Best of the Blogs: Why It's Foolish to Wait Out This Market
By Kathleen Culliton Apr 17, 2012 12:15 pm
Minyanville's daily roundup of some of the best financial commentary from around the Web.
This column highlights the most interesting and useful business and financial commentary from around the Web each day. Use our comments section to post your own suggestions for blog content that you've read or written.
"Today's futures pop on short-term bill auctions in Europe (that remain in a world of their own and should not be considered as anything but emergent in nature rather than indicative of investor demand) and ad hoc data in Germany that disconnects from any sense of reality in true economic environs only confirms Morgan Stanley's Mike Wilson's perspective that there still isn't much fear out there. We remain in the midst of a longer-term deleveraging cycle, of that there can be little argument in reality (unless of course exponential trends are natural) and as Wilson points out we are likely to remain in the wide trading range that we have been in the past two years - however, many investors appear to disagree (not the least of which the effusively exuberant 'Ace' Greenberg this morning). " (For related content, see Futures Follow Europe Higher, Tech Leaders Look to Rebound.)
All Things DLink: March Quarter Mac Sales Could Miss (Not That It Really Matters)
"The latest U.S. Mac sales data from NPD is in, and it's not nearly as favorable to Apple as it has been in the past. In fact, the numbers are soft enough that some observers feel the company's first-quarter Mac sales may fall short of expectations when it reports earnings next week. Piper Jaffray analyst Gene Munster reports that NPD's data, which counts only U.S. sales, implies that Mac sales for the March quarter ended down 5 percent year over year. And if that proves to be the case, Apple could potentially miss its Mac number when it posts financials next Tuesday." (Also read Four Long-Term Risks Facing Apple.)
Capital Gains and Games
"I'm always surprised that federal budget watchers learn so little from even the very recent past. After almost two years of continuing expectations that the next budget-related opportunity is going to result in the "big deal," we should all know and admit by now that when it comes to federal spending, revenues, the deficit and the national debt, dreams hardly ever come true. But the steady series of dashed budget hopes since the 2010 elections - the inability of the Senate to agree to a Congressional deficit reduction commission, the abject failure of the Bowles-Simpson commission, the collapse of the anything-but-super committee and the consecutive breakdowns of the negotiations between Vice President Joseph Biden and House Majority Leader Eric Cantor (R-Va.) and then between President Barack Obama and Speaker John Boehner (R-Ohio) - don't seem to have changed the positive outlook about what is commonly thought of as the next opportunity: the lame-duck session of Congress."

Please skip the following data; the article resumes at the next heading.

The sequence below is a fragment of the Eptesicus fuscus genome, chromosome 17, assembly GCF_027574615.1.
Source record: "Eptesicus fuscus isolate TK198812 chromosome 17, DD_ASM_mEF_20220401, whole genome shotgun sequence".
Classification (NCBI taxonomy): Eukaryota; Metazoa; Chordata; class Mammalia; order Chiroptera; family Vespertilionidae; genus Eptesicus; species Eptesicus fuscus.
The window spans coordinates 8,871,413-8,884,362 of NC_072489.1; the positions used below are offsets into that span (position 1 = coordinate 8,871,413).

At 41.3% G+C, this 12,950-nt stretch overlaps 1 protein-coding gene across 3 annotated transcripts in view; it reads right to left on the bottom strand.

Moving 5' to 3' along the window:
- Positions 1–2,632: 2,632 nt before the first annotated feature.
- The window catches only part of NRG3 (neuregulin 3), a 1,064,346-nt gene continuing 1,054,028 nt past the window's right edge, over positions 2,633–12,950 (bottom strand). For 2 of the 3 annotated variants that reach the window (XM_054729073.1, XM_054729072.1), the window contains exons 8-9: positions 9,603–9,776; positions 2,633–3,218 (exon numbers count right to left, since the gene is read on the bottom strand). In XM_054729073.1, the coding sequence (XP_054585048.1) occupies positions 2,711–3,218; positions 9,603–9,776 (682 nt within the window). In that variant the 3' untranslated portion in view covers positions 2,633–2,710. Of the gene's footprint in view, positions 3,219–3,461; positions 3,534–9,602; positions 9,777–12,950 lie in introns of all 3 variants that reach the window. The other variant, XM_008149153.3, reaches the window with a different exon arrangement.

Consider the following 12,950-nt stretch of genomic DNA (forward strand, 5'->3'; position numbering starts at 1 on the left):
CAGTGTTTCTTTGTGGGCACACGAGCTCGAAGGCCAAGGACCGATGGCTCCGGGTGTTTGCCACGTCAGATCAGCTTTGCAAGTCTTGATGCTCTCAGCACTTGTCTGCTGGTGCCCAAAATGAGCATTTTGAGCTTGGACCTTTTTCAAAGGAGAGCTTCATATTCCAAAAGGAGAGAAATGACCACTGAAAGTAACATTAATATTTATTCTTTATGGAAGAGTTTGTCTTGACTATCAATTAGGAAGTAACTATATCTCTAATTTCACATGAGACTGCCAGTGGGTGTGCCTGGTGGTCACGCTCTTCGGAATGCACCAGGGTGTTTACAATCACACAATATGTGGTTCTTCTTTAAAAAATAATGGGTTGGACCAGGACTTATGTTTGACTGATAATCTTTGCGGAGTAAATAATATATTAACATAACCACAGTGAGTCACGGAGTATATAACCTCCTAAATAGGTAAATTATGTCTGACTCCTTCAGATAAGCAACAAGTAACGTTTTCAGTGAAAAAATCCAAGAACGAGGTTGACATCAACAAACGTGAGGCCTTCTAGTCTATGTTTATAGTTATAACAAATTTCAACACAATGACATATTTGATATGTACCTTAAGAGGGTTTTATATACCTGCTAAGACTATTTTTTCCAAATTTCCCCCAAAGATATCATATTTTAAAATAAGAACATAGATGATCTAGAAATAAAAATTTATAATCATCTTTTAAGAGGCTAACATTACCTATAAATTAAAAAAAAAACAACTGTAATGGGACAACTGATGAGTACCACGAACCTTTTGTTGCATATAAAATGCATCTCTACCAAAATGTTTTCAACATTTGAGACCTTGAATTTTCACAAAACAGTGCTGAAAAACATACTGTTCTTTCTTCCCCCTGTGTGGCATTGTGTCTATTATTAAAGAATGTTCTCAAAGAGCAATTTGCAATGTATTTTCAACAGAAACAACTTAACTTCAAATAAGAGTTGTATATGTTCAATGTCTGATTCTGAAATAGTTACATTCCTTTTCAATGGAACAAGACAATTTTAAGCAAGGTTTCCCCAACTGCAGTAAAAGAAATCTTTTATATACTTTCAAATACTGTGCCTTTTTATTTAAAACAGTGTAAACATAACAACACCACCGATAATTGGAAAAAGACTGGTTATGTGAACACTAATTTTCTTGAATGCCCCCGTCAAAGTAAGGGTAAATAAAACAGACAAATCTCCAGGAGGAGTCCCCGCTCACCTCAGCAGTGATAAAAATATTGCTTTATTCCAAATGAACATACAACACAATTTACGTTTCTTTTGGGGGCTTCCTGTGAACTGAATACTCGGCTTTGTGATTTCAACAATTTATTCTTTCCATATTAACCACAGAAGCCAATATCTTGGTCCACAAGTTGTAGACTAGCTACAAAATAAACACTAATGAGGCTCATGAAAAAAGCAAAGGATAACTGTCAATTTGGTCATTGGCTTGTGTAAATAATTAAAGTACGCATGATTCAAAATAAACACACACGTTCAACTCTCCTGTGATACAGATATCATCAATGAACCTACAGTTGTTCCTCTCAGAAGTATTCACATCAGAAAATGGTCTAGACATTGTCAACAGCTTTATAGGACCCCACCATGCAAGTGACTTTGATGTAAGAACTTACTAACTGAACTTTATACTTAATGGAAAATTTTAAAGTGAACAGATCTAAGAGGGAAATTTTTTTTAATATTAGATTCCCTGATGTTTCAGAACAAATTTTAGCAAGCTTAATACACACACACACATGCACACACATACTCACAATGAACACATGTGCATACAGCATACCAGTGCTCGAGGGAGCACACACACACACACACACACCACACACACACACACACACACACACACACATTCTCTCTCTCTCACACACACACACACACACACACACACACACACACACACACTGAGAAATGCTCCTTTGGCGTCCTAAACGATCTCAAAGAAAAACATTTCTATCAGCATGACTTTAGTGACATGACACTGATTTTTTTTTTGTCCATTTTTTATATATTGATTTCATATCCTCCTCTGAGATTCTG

New York Times: Deal Book
"Goldman Sachs on Tuesday reported earnings that beat analyst estimates, reflecting the better performance in the equity markets.The firm said its first-quarter profit was $2.1 billion, down 23 percent from $2.74 billion in the same period in 2011. But its earnings per share was $3.92, better than the $3.55 a share that analysts had estimated, according to Thomson Reuters. Goldman's revenue fell to $9.95 billion, down from $11.89 billion in the year-ago period. Analyst estimates have been rising steadily for weeks in anticipation of a stronger quarter. Goldman's performance is ahead of the $1.56 a share it reported in the first quarter last year." (Also read Goldman Sachs Launches New ETFs with 'MISTy' Focus.)
Wall Street Journal: China Real Time Report
"China's gross domestic product is one of the most closely watched economic indicators in financial markets, providing the most comprehensive read on the size and expansion of the world's second-largest economy. In 2011, the National Bureau of Statistics took a step to bring China's approach in line with international best practice by publishing data on the seasonally adjusted quarter-on-quarter growth rate. Those numbers are meant to provide a better sense of the current growth momentum of the economy. In an exclusive interview with China Real Time, Dong Lihua, the deputy director of the NBS Department of National Accounts discussed the approach China takes to measuring quarter-on-quarter growth, and the differences between the official numbers and estimates by some investment bank economists."
No positions in stocks mentioned.
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